Happy Thanksgiving! I am thankful for my local libraries. Here’s a new series of posts for me: all the reasons why I love the library. The first five in this post are pretty obvious – but they’ll get more interesting, I promise!
I took my daughter with me to vote this afternoon. #1,779 in our ward. We were in and out of the polling place in about three minutes. It went by so fast, that I was honestly a little disappointed! Not that I wanted to spend hours in line with a two-year-old, necessarily, but it just seems like it should be a bigger deal. We’ve been talking about this election for so long. Also, we may be making history with the first female president. I wanted someone to shoot off confetti after I voted, or something!
I honestly said to the poll worker after I turned my ballot in, “That’s it? I’m all done?”
We grabbed our “I voted” stickers and exited the building. I attempted a selfie, but my photo didn’t turn out great. Too bad no one else was around to snap a better picture.
After that, we headed to the library. My daughter was in dire need of a choo, choo movie (aka Thomas & Friends). Filling in the bubble on my ballot for Hillary Clinton had been strangely emotional for me – not enough to bring tears, but I felt a little choked up. Holding my daughter in the voting booth with me, it felt important, and I felt incredibly proud and lucky. Now we’re at home, watching and waiting along with the rest of the nation to find out who will be the next president of the United States.
During our most recent trip to the library, Baby thought it would spice things up to walk down the aisles and pull books from the shelves at random! This kept me on my toes, but also introduced us to some cute books we might not have noticed otherwise. We read Where Do Balloons Go? by author and actor Jamie Lee Curtis and Mommy Calls Me Monkeypants – which is just such a great title! At home, Baby has been really into Dr. Seuss’s ABC book. I have to read it over and over, and it is a bit of a tongue twister, let me tell you.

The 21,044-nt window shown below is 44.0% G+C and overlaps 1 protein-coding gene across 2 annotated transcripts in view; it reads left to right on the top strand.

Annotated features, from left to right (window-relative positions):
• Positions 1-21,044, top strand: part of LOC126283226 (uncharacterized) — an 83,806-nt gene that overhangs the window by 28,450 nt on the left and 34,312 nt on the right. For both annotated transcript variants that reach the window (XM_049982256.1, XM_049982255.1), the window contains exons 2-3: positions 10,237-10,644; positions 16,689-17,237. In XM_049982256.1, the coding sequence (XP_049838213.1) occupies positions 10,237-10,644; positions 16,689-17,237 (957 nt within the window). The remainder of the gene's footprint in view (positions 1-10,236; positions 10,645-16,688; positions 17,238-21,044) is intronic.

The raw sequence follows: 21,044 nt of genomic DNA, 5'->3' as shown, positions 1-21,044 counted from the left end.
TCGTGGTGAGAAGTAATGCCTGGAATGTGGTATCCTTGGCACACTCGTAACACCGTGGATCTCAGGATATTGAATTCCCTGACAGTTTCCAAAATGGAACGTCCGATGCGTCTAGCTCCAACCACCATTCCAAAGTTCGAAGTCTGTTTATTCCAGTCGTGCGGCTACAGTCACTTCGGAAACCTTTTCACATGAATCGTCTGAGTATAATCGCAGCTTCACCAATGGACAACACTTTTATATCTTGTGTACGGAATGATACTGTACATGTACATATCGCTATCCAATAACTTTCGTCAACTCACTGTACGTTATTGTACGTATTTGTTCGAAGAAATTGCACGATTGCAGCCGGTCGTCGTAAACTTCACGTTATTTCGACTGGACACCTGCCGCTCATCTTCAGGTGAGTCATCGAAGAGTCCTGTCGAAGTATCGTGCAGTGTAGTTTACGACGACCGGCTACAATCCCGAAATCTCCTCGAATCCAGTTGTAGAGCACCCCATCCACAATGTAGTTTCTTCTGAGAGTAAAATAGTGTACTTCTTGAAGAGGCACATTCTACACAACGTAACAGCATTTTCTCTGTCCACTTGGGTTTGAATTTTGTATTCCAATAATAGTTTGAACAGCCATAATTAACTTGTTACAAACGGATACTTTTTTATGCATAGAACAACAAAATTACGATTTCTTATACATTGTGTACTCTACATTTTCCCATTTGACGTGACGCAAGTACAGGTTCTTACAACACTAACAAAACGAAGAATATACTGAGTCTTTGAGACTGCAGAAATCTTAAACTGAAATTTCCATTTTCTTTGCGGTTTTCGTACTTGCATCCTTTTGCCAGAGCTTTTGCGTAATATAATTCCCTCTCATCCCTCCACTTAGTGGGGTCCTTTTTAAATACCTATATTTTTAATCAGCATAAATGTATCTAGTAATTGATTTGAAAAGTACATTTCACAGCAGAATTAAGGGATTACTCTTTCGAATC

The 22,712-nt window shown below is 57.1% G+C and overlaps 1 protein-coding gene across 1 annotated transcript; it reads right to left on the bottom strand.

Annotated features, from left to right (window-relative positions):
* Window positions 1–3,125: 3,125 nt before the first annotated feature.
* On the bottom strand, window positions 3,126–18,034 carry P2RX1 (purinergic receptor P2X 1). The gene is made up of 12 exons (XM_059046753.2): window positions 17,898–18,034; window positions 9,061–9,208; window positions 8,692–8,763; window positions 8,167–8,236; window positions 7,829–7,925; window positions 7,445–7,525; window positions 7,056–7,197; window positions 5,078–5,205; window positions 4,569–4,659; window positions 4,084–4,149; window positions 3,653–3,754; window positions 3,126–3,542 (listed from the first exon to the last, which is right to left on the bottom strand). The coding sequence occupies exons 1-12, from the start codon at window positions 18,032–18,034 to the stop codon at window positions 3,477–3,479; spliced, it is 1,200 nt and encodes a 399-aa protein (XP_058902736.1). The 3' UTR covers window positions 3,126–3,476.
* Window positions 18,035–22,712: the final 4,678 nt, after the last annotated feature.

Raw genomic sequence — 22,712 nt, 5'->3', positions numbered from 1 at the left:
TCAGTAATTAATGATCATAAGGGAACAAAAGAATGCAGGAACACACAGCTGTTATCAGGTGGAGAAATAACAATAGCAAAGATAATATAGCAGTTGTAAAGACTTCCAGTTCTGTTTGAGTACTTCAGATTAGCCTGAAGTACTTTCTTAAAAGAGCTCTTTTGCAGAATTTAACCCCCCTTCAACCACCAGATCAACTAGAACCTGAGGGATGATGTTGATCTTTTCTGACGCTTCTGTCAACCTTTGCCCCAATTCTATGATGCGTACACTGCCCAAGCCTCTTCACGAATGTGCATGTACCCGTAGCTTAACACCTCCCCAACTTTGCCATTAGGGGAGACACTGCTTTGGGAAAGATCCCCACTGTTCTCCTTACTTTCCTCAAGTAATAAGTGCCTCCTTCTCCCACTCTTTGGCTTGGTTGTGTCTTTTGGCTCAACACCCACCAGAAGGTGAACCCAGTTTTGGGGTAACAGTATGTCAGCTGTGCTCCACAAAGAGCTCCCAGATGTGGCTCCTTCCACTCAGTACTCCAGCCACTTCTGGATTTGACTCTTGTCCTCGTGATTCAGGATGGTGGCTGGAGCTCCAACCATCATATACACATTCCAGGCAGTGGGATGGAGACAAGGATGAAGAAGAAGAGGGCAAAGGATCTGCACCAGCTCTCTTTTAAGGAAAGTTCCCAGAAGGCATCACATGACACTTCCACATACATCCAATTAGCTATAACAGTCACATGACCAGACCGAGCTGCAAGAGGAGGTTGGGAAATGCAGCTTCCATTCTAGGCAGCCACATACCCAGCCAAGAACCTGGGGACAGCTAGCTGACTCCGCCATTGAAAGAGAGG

Like all Dr. Seuss books, the ABC book has great rhythm, rhyme, and (most importantly for an alphabet book) alliteration. “Big A. Little a. What begins with A? Aunt Annie’s alligator. A….a…..A.” Each letter of the alphabet has several examples of words beginning with that letter. Some are normal; for example, the letter B is for barber, baby, bubbles, and a bumblebee. However, some are silly or even made up. For instance, the letter Z is for the Zizzer-Zazzer-Zuzz. The illustrations are classically Seuss, with simple pops of color. This is a book both parents and children can enjoy.
This Week’s Honorable Mention:
• The Christmas Story by Jane Werner Watson
This is a Little Golden Book, originally published in 1952. As the title suggests, it tells the story of Jesus’s birth. My daughter received this book as a gift from her great-grandmother. The first day she got it, Baby carried it around the house for hours. People tried to read it to her, but she wouldn’t have any of that! Weeks later, I still haven’t been able to read more than the first few pages to her. She just likes to carry it around. Sometimes she will sit and flip through the pages on her own. This is okay. I know she’ll read it some day. I’m sure we will pull it out every Christmas. For now, I’m glad to see that she isn’t trying to eat the book or rip the pages. She’s learning to treat books nicely, and that’s an important skill, too.
A quick search on the library’s card catalog leads me an entire floor away from the Young Adult section I usually select my books from. I follow the book spines until I find 306.874 and pull out The Magic Room: A Story About The Love We Wish For Our Daughters by Jeffrey Zaslow. The book comes as a recommendation, and I’m looking forward to trying something new.
In a small town in Michigan, its 1,100 residents are outnumbered by wedding dresses. That’s right—wedding dresses. The most prominent business is town is Becker’s Bridal. Handed down through several generations of Becker women, the business caters to brides searching for the perfect dress for their wedding day. Since the shop is in an old bank, the vault has been transformed into the Magic Room: a room full of mirrors where brides can envision themselves as beautiful brides. Author Jeffrey Zaslow (best known for co-authoring The Last Lecture with Randy Pausch) explores the inner workings of the business and its history, as well as the lives of the brides who venture into the store. The book shows readers not to judge someone by what they look like on the outside. Someone may appear to be a happy bride on the lookout for a perfect dress, but they may have a back story full of heartache. Death of a parent, divorce, and a terrible car accident are just a few of the tales the brides share with the author. Zaslow also focuses on the love parents and caretakers wish for their daughters. While reality television sometimes only shows an obnoxious view of brides and the bridal industry, Zaslow’s story shares a deeper, more loving side.
After reading the book, I know that nonfiction is still not my favorite genre, but I feel good about stretching my reading limbs. Next, I’m on to Ann Brashares’ The Here and Now…yup, back to Young Adult!
Do you have any nonfiction books to recommend?